STATE BUSINESS RELATIONS AND ECONOMIC PERFORMANCE KUNAL SEN IDPM, UNIVERSITY OF MANCHESTER AND JOINT DIRECTOR, IMPROVING INSTITUTIONS FOR PRO-POOR GROWTH (IPPG) Many of the research findings presented in this lecture are available on: www.ippg.org.uk
IDPM, UNIVERSITY OF MANCHESTER AND JOINT DIRECTOR, IMPROVING INSTITUTIONS FOR PRO-POOR GROWTH (IPPG)
Many of the research findings presented in this lecture are available on: www.ippg.org.uk
Effective SBRs are more likely to be characterised by collaborative and synergistic relations between the state and the business elite
Ineffective SBRs will be more likely to be characterised by collusive and rent-seeking relations between the state and the business elite
Two pre-conditions for economic growth:
Creating the institutional conditions for the maintenance of benign collaboration between agents of the state and business.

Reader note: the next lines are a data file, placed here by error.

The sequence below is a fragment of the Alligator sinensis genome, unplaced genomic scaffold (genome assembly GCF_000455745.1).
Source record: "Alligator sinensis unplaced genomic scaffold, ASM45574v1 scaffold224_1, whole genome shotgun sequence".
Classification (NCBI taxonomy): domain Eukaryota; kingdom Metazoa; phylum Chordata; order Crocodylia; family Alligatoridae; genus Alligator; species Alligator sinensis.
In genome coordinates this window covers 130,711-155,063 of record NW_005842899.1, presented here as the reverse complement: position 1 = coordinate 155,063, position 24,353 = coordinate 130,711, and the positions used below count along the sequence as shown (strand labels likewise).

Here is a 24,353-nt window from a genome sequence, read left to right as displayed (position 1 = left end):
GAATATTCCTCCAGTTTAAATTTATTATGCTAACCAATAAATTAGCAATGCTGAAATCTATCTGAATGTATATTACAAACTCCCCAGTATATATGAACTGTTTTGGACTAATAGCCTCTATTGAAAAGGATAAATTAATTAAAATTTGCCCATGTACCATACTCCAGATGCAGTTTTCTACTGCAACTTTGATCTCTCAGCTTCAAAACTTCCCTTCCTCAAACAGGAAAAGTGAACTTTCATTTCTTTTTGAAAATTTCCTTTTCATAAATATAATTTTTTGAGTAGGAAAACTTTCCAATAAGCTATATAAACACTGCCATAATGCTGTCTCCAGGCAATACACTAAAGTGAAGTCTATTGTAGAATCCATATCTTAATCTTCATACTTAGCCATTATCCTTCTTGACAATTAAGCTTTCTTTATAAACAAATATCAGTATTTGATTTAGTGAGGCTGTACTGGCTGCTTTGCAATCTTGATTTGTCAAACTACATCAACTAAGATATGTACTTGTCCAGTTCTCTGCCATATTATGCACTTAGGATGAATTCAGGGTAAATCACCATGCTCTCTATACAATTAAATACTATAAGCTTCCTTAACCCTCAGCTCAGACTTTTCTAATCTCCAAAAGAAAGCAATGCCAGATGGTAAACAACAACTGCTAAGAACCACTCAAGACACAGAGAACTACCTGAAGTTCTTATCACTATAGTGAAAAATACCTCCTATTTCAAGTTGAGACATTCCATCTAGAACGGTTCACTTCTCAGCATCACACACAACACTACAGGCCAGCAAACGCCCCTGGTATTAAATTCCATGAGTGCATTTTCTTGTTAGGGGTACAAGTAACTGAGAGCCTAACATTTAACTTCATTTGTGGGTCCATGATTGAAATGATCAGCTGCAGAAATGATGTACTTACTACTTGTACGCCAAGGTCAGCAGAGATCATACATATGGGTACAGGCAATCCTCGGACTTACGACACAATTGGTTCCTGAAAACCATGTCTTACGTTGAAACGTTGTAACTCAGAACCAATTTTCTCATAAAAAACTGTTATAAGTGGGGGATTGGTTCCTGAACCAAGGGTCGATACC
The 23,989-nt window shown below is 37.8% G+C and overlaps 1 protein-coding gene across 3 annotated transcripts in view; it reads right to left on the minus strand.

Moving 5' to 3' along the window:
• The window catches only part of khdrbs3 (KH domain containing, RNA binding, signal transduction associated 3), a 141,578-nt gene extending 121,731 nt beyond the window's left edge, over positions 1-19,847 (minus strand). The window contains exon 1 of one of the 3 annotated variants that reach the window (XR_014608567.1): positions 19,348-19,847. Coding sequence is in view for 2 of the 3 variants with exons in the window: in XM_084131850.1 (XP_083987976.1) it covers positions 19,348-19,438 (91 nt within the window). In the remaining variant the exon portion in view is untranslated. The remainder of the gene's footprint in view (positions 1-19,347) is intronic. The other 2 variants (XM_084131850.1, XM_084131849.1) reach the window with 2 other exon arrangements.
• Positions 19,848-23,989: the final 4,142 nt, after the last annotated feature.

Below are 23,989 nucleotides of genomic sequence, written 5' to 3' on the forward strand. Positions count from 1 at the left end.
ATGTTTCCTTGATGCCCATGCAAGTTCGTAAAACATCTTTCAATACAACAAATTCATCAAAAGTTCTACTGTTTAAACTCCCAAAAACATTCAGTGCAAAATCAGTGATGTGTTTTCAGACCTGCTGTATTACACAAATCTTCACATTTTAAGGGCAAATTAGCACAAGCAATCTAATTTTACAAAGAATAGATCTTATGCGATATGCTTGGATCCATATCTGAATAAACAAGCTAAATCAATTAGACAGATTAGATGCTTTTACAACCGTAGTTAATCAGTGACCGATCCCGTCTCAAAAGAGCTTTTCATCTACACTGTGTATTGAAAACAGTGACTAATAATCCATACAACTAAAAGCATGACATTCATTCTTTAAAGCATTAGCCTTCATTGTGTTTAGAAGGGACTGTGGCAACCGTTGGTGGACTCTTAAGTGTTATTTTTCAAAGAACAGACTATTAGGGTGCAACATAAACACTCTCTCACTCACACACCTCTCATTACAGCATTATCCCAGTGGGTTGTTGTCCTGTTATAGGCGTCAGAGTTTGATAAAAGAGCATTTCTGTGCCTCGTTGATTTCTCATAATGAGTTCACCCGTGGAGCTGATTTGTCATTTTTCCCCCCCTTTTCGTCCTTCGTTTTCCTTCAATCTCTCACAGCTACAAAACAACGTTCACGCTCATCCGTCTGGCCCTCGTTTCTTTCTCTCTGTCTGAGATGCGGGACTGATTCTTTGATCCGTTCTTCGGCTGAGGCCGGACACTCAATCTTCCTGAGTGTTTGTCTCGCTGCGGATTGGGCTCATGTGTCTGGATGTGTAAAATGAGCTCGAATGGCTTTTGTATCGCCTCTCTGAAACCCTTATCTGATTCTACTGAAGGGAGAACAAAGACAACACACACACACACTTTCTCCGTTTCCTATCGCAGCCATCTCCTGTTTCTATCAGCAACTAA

‘The rules of the game and the players of the game’
Notes: Group 1 = Botswana, Mauritius, Uganda, Mozambique, Mali; Group 2 = Tanzania, Ghana, Eritrea (part), Senegal, Kenya; Group 3 = Benin, Ethiopia, South Africa, Nigeria, Rwanda; Group 4 = Malawi, Zimbabwe, Madagascar, Zambia, Cote d’Ivoire. Groups based on PPP GDP per capita growth rates over 1980–2004.
Each given equal weight; coded from 0 to 1; and aggregated to form an overall measure of SBR (which varies from 0 to 1)
Figure 1: Evolution of the Effectiveness of State Business Relation measure in Indian States, 1985-2006
- Land reform implemented under 1949 Indian Constitution. Each state parliament implemented the reform through autonomous acts.
- Differences in implementation captured by Besley and Burgess (2000)
Malawi: Collusive and Predatory SBRs, shaped by 3 factors:
(Chingaipe-Leftwich IPPG DP 7).
Mauritius: Collaborative and synergistic SBRs
- Regular meetings, consultation, joint delegations
See Alivelu, Srinivasulu and Reddy.